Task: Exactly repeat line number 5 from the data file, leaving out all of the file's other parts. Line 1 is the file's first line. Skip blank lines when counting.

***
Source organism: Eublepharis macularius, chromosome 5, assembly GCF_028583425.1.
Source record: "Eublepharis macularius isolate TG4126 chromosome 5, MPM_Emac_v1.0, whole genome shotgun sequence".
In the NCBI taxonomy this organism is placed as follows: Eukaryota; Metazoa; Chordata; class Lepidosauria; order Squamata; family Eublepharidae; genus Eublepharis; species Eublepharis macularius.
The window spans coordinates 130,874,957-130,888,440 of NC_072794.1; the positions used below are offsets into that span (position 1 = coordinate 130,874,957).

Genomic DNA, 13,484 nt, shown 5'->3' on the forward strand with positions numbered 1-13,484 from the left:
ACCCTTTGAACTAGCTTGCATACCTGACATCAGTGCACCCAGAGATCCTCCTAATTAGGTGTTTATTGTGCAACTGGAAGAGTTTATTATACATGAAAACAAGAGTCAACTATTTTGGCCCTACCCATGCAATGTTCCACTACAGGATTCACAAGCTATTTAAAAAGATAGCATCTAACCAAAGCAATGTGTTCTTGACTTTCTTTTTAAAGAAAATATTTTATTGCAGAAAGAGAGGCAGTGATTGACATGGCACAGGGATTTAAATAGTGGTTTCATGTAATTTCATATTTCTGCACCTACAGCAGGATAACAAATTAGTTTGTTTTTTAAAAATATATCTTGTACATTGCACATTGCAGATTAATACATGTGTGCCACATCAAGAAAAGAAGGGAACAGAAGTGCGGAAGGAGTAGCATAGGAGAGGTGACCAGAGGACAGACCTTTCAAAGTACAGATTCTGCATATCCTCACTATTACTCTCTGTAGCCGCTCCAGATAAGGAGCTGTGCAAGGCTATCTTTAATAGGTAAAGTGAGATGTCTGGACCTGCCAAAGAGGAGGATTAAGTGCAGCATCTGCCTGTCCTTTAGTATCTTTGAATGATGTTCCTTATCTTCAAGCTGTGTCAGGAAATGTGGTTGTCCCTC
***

Genomic DNA, 13,484 nt, shown 5'->3' on the forward strand with positions numbered 1-13,484 from the left: